Culinary class pays special thanks to town workers

By Kevin Hotary - Staff Writer
Colchester - posted Mon., Oct. 3, 2011
Josh Healy (left) and Andrew Draper prepare take-out entrees at the Bacon Academy Cafe. Photos by Kevin Hotary.
Josh Healy (left) and Andrew Draper prepare take-out entrees at the Bacon Academy Cafe. Photos by Kevin Hotary.

Bacon Academy Family and Consumer Science teacher Donna Kaik and her culinary students prepared a special “thank you” for town workers last week for all of their clean-up efforts in the wake of tropical storm Irene; a thank you that included Italian wedding soup, antipasto salad and eggplant rollatini, topped off with cannoli for dessert.

The menu was chosen, prepared and served by students in Kaik’s culinary class, which, as far as she knows, is unique in the state outside of vocational schools, with students operating a licensed restaurant within the school.

“We follow all of the same rules that restaurants follow,” said Kaik. She and her students develop a menu for the week, which can include anything that the kitchen has the equipment to prepare, said Kaik. The menu is sent out to a long list of patrons, who reserve their spot for the Wednesday afternoon meal that is prepared and served by the students. The students rotate through the various restaurant jobs, from preparing the entrée to washing dishes, from week to week.

According to Kaik, in a typical week, 100 to 120 people - including a number of carry-out orders - take advantage of the high-quality, low-cost meals prepared by the students. While students are not allowed to eat at the Bacon Café, a number of teachers come nearly every week.

“Thank you, everyone. It was delicious. I really enjoyed it!” said Maurice Hebb, one of the frequent teacher patrons to the café. While he enjoys the food, Hebb said that he also appreciates all of the life-skills that students learn through the class – such as interacting with a variety of people and quickly performing multiple tasks - that extend beyond restaurant work.

“They learn things that they can use the rest of their lives,” said Kaik.

“It’s a great way to interact with students in a more professional atmosphere,” said Joseph Hage, another Bacon teacher who comes nearly every week with fellow teachers Charles Hewes and John Paul Williamson.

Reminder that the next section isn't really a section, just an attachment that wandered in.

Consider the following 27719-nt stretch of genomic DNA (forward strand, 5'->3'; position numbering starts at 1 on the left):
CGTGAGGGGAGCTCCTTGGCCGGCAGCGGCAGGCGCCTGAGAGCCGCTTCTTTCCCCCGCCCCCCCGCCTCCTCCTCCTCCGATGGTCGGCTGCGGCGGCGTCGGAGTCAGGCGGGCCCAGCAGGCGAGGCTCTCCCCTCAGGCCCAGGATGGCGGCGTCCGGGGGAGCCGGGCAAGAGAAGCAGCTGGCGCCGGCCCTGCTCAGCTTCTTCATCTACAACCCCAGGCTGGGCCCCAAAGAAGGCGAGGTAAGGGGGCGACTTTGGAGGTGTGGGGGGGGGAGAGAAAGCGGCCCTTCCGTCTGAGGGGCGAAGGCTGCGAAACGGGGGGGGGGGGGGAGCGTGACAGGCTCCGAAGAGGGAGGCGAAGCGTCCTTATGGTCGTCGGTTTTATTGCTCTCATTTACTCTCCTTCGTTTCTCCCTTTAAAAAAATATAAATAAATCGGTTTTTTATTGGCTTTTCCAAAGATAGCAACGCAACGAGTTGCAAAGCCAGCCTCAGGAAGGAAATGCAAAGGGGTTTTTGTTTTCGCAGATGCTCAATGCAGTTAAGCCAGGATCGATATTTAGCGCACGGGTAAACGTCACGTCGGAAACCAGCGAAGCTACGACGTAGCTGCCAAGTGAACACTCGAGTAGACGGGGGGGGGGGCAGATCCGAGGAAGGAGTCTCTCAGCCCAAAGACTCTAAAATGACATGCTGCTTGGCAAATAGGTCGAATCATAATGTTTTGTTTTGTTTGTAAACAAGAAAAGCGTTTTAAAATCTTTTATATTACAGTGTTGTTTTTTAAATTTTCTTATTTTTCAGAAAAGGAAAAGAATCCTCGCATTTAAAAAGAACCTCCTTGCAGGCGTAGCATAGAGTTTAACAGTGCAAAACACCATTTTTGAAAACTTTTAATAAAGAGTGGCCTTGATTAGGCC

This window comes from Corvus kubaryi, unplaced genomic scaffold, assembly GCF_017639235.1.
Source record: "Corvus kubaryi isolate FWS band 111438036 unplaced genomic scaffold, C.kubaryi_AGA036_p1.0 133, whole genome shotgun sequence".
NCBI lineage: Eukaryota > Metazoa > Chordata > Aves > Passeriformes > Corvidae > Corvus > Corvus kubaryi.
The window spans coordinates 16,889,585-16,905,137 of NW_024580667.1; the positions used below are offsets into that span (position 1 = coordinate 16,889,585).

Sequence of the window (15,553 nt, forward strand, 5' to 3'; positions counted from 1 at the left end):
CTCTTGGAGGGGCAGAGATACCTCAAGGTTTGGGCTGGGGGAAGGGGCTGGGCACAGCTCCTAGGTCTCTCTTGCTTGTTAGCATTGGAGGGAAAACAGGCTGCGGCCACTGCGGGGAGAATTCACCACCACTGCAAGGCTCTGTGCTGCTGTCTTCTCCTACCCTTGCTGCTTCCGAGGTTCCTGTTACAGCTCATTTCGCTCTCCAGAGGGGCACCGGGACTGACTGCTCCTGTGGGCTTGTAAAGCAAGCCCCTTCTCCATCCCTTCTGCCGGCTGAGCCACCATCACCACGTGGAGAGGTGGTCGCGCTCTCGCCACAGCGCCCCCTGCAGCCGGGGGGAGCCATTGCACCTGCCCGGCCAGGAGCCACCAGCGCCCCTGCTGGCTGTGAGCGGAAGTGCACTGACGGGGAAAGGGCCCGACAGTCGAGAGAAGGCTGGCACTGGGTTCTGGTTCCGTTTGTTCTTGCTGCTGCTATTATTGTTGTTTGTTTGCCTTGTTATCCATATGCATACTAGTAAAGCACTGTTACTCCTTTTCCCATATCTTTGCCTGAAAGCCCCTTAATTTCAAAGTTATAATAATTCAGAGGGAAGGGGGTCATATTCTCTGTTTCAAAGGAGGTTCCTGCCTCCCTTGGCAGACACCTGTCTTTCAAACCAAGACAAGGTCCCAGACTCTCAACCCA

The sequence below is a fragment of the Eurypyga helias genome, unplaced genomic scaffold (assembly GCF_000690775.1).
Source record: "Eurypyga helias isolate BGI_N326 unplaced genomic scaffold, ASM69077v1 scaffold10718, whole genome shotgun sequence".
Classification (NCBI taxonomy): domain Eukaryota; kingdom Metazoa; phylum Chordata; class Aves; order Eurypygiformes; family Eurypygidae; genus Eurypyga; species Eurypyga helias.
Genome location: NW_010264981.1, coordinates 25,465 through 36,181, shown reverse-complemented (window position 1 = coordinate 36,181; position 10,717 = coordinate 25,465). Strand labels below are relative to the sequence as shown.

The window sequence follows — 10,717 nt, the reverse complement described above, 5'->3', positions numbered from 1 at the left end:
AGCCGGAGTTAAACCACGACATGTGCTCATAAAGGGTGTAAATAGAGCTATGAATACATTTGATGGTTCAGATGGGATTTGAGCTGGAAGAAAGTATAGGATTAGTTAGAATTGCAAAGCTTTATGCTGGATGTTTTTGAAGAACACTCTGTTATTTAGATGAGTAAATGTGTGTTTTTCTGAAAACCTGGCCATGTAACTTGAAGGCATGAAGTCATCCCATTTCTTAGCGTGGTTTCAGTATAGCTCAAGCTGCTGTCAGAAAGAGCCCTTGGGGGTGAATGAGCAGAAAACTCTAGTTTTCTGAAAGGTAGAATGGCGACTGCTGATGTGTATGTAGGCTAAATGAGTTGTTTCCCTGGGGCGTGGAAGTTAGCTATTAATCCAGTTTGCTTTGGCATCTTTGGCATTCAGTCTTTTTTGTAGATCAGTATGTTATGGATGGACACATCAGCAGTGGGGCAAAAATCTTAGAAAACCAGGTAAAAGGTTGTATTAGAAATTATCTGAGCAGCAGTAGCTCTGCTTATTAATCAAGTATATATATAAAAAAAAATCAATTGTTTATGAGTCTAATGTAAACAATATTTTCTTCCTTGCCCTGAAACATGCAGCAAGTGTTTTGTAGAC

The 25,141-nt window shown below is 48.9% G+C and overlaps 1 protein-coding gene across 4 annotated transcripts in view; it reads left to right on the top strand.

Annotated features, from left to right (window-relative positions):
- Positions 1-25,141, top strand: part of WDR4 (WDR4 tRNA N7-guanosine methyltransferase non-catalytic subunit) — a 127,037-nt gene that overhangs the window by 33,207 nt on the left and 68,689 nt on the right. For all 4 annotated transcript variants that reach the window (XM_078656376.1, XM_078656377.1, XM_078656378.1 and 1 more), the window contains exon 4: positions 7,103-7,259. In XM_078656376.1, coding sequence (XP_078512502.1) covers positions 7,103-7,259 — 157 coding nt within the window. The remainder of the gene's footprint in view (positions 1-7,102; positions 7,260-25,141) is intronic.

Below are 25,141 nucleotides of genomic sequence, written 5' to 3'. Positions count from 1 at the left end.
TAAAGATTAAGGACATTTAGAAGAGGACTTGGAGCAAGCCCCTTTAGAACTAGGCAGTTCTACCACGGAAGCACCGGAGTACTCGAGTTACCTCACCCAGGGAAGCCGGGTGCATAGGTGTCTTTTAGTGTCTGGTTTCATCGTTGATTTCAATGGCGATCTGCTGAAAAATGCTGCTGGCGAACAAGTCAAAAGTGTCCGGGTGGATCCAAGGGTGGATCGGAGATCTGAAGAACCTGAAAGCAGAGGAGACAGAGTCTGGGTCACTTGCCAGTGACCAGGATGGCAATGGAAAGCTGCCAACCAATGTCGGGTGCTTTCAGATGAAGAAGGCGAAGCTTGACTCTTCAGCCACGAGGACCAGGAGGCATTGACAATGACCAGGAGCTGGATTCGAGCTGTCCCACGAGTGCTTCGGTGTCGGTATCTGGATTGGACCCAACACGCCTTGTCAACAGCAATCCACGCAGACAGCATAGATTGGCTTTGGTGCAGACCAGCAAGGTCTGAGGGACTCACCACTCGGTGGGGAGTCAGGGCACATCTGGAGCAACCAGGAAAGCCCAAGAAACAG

“It’s quite an experience for the students. It’s really authentic for them,” said Hewes, adding, “and I love the bread!”

The student experience at the Bacon Café is fast-paced, maybe even faster than would be expected at the usual restaurant, given the class time constraints. But everything proceeded smoothly, and the students seemed to enjoy even the most menial of kitchen tasks.
Showing the wrinkles on his hands, earned as the dishwasher for the day, Jacob Gagnon said, “It’s pretty sweet, I like it,” about the restaurant class. “You really don’t know how intense it is until you do it,” he added.

Shawn Knowles, a 2010 graduate of Bacon Academy, comes to the café every week, he said, after taking the class for three years. “I enjoyed working here, and now being on the receiving end,” he said.

Lynn Vincelette was at the café with a couple of coworkers from S & S Worldwide, one of several groups picking up a carry-out order.

“We can’t wait for Friday when they send the new menu out,” said Vincelette. Every week, she said, they pick up an order for about 10 people. “We couldn’t wait for school to start. We really missed it over the summer,” she said.

But this day was about the town workers, who received the full five-star treatment at no cost. In the brief period (about one and a half hours) during which the café is open, about a dozen workers came in to enjoy their Italian-themed lunch.

“It’s awesome,” said Jessie, one of the workers. “It’s very nice of them. They didn’t have to do it, we were just doing our job,” she said.

As head chef, Kaik directs the students through the beehive of activity, making sure that tables are waited on promptly and that to-go orders are ready on time, which they almost always are. “They work very hard.  I’m very proud of what these kids do,” said Kaik.


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